Reading

Claire’s Week in Books: Inbox/Outbox

I’ve been leaving longer and longer comments on BookRiot’s Inbox/Outbox posts lately, in which readers document which books they’ve bought (inbox), finished (outbox) and started/planned on reading (in the queue). I’ve also been thinking about blogging more regularly about books, but wasn’t sure what angle to take. So, two birds, one stone: I’m starting a regular feature along these lines, and I’m starting this week because I have a lot to say!

So, here we go:

Inbox:

The two summer books I am most excited about arrived this week. They’re both parallel-narrative driven, à la Sliding Doors, so it will be really interesting to read both and see how they compare. I actually wrote a novel/memoir in this vein for NaNoWriMo last year, and am struggling a bit with the structure, so I’m curious to see how these authors managed it.

THE VERSIONS OF US, by Laura Barnett

the versions of usI’ve been excited about this since the day it popped up on my Twitter feed last year. (Is it nerdy to admit that I can picture the hotel bed I was staying in at the time?!) Not only is it parallel narratives, it’s about Cambridge students – as both the author and I once were, and as many of my characters in Unscripted were, too – and three incarnations of their love story. It’s not out in the US till next year, and there was NO WAY I was waiting that long, so I searched high and low for a UK site that would send it to me for less than $10 worth of postage. I finally found it on BookDepository. It has a different cover to the one I’ve seen advertised, and I love this one even more! It’s shaping up to be a big book in the UK this summer – Laura was interviewed by the BBC Open Book podcast today, which is how you’ve know you’ve made it in the British literary scene.

MAYBE IN ANOTHER LIFE, by Taylor Jenkins Reid

 This one doesn’t come out till 7th July (I didn’t need to look that date up, it’s been imprinted on my brain for months) but I won a Twitter competition to get an Advance Reader Copy! So exciting. I follow a lot of people from the book world on Twitter, and they’re always getting ARCs, and I’m always super jealous. (Currently most jealous of people getting to read Mary-Louise Parker’s memoir ahead of its release.) Anyway, I fell in love with Taylor Jenkins Reid’s novel, Forever, Interrupted in 2013 and also really liked After I Do in 2014. I don’t know much about this one, other than the parallel-narrative thing, and that’s the way I like it! Looking forward to diving in.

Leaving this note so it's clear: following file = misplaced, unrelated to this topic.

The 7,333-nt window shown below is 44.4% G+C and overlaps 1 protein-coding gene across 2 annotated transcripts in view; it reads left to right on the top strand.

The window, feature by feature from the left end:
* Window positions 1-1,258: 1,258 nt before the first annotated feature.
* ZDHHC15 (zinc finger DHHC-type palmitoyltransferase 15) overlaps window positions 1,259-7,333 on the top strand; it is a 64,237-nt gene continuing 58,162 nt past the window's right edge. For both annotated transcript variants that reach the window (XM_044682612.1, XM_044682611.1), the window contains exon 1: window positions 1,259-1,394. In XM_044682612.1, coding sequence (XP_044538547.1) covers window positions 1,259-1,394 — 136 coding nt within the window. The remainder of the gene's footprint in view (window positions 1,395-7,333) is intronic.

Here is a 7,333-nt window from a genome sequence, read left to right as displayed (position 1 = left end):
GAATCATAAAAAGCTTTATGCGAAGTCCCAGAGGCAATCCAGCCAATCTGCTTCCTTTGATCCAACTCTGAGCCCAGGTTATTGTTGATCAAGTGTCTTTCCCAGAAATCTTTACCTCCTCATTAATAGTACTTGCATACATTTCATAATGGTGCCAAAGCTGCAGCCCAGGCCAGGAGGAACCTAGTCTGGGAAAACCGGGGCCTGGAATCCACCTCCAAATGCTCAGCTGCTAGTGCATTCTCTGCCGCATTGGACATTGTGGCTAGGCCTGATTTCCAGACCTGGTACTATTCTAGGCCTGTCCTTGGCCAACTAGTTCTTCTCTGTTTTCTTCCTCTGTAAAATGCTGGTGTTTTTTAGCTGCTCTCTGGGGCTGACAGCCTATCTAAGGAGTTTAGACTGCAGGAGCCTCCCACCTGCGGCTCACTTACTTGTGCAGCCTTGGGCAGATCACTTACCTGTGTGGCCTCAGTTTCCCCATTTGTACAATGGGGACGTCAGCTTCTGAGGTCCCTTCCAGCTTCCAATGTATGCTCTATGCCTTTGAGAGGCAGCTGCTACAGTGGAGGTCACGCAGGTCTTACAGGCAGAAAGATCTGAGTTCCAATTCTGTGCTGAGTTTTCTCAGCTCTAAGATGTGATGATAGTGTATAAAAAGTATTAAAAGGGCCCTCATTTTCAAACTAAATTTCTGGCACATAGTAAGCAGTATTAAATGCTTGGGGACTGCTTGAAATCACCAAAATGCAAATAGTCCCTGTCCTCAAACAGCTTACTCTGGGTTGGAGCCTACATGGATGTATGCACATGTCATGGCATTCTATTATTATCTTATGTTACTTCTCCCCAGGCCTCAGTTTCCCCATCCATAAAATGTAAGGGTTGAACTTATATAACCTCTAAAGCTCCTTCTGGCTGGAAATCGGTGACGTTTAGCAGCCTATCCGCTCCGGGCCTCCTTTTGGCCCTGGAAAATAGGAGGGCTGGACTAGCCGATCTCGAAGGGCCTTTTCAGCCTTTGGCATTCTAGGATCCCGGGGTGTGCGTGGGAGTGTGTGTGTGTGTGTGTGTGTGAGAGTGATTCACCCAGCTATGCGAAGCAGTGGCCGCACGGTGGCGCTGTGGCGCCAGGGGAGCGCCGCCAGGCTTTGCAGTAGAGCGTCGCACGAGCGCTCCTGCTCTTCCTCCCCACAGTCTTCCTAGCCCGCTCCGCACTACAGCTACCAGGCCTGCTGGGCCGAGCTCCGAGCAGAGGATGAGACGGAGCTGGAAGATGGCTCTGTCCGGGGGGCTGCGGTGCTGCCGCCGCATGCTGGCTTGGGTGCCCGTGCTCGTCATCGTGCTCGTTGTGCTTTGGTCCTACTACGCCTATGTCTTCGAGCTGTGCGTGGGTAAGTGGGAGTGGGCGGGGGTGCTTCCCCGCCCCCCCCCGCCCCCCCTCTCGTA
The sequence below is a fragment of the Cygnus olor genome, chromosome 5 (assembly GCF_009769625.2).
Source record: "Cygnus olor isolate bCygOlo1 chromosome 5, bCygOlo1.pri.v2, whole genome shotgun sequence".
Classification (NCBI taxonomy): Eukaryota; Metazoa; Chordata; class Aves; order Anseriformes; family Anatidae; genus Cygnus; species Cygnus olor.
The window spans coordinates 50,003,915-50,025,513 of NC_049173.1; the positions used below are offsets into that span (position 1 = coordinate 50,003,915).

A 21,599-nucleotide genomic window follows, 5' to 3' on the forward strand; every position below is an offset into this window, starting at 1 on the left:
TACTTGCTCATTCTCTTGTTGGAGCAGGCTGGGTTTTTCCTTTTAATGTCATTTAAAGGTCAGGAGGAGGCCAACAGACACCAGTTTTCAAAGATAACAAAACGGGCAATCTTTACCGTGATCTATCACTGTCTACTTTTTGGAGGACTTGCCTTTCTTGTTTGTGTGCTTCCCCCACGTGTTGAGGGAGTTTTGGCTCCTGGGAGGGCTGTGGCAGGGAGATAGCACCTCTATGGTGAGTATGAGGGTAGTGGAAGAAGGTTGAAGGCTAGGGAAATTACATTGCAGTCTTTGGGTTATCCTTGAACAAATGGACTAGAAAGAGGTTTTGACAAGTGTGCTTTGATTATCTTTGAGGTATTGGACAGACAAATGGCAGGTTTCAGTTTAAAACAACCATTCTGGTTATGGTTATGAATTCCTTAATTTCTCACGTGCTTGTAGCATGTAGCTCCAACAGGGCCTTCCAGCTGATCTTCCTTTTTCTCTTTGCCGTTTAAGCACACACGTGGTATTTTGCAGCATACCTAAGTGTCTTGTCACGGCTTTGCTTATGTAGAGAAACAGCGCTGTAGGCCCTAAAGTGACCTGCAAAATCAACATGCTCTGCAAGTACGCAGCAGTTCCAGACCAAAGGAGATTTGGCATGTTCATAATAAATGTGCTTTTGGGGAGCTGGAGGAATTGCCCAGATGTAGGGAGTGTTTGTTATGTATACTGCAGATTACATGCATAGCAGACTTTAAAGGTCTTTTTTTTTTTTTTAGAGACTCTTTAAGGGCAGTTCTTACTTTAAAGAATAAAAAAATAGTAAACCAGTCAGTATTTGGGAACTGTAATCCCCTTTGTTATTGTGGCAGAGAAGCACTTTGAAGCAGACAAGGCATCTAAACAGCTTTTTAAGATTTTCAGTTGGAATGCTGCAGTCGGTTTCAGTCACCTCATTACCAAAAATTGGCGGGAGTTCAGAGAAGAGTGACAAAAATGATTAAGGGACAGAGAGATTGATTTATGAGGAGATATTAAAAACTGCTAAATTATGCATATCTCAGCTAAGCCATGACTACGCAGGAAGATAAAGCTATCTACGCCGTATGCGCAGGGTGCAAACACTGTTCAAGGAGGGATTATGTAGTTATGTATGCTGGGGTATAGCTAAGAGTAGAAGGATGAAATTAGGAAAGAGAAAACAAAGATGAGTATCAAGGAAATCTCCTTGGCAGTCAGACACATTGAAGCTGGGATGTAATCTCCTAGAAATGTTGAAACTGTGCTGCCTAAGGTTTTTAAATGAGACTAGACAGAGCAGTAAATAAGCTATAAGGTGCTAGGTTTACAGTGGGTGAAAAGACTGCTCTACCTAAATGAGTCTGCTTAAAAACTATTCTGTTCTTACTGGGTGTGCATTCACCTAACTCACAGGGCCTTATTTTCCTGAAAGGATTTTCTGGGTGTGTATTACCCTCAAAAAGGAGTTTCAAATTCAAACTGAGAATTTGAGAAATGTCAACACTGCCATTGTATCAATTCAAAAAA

SAINT MAZIE, by Jami Attenberg

IMG_3295Just out last week, this is Jami’s fifth book and the one which has got her the most acclaim from the literary community. I read and really enjoyed her last one, The Middlesteins, and met Jami a couple of times in DC on that book tour. She’s fun, and lovely, as was the Politics and Prose event which included free gin – the book is set during the Prohibition, so that’s as much of a tenuous link as anyone needed! For once, and this almost never happens, I managed to time it so that I finished my previous book the day before, meaning I could start reading this one as soon as I got back from the signing. (Though I did have a moment of book choice induced panic when I saw Maybe In Another Life waiting for me at my door when I got home.)

INSTANT LOVE, by Jami AttenbergIMG_3297

A previous book of Jami’s was on sale for $1.99, so I snagged it!

Outbox:

Everything I Never Told You, by Celeste Ng

This book has had a lot of buzz in book circles, notably Amazon’s Best Book Of The Year last year. And wow, it is so deserved! It had moved up my TBR (to be read) pile already IMG_3296because I’m Twitter friends with the author and she is lovely. (Fun fact: she sticks a smiley face sticker on her calendar on the days she has worked on her novel. I promptly ordered my own smiley face stickers in the hope it would also motivate me!) But then someone suggested it for book club, and I was all in. We had a fantastic discussion about it. It’s a beautiful, heartbreaking, exquisitely written portrait of the complexities and subtleties of family, and it’s the one I’ll be recommending all year.

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